Innovator David Timmerman hired as Carthage provost
David M. Timmerman, dean and vice president of academic affairs at Monmouth College, will become Carthage’s provost and chief academic officer Aug. 1.
He is an accomplished scholar, teacher, and administrator who has overseen the development of the academic program of Monmouth, a private liberal arts college in western Illinois. He worked collaboratively with faculty to create successful interdisciplinary programs in global food security, global public health, arts management, and peace and social justice.
“Colleges need to prepare students for society as it exists, not as we wish it existed,” Mr. Timmerman said. “At the same time, faculty and administrators should work in thoughtful, reflective ways to develop programs that are consistent with institutional values and that seek a better society for tomorrow.
“This approach is what impresses me about Carthage College and is one of the many reasons I am excited to join the Carthage community.”
He succeeds David Garcia, who rejoined the Carthage faculty in February as a professor of English. As provost, Mr. Timmerman will guide the college’s educational programs and direct the allocation of its academic resources.
“One of the many ways that David impressed the Carthage community was in his deep commitment to faculty development, which runs alongside a devotion to students and an appreciation of the need to both honor the liberal arts tradition and innovate,” said Carthage president John R. Swallow.
Mr. Timmerman and his Monmouth colleagues secured grants from the Mellon, Lilly, and Margaret A. Cargill foundations to support innovations in the first-year experience and a range of academic initiatives. During his eight years at the college, Monmouth significantly revised the general education curriculum, implemented inclusion and diversity initiatives, and added two short-term learning experiences to the academic calendar.
His scholarship has focused on rhetoric in ancient Greece, and how rhetoric developed as a discipline in conjunction with the birth of democracy and the liberal arts tradition. Mr. Timmerman has taught courses such as Citizenship, Classical Rhetoric, African American Rhetoric, and The Rhetoric of Humor.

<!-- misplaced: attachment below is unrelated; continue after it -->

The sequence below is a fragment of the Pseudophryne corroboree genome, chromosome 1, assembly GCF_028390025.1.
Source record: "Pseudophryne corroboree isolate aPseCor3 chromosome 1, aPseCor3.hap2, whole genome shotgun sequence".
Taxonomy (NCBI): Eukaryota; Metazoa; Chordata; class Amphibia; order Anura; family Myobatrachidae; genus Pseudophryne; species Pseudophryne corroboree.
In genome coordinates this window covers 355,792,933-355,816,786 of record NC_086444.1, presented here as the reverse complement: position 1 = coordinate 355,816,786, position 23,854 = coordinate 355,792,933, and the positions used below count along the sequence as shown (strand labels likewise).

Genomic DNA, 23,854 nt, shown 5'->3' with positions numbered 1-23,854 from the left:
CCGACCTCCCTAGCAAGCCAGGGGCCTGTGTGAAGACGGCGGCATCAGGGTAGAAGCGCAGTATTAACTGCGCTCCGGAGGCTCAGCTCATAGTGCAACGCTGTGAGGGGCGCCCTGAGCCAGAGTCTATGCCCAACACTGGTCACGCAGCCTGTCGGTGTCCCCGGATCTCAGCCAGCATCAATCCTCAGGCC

Mr. Timmerman has contributed to a number of books on the subject, most recently as co-author of “Public Speaking and Democratic Participation: Speaking, Listening and Deliberating in The Civic Realm.” Published in 2016, it addresses civic engagement at a time of increasing turbulence in the public realm.
After receiving a Bachelor of Arts in psychology from the University of California, Los Angeles, Mr. Timmerman went on to earn a Master of Divinity from the Denver Seminary. Ordained in a nondenominational church, he has served in various ministerial roles at three Evangelical Covenant Church congregations. Called to Wabash College in Indiana for a temporary assignment, he fell in love with teaching and the liberal arts experience.
After earning a Doctor of Philosophy in communication from Purdue University, Mr. Timmerman began his formal academic career at Wabash in 1994. There, he worked in roles of increasing responsibility for 16 years, receiving the McLain-McTurnan-Arnold Award for Outstanding Teaching in 2005.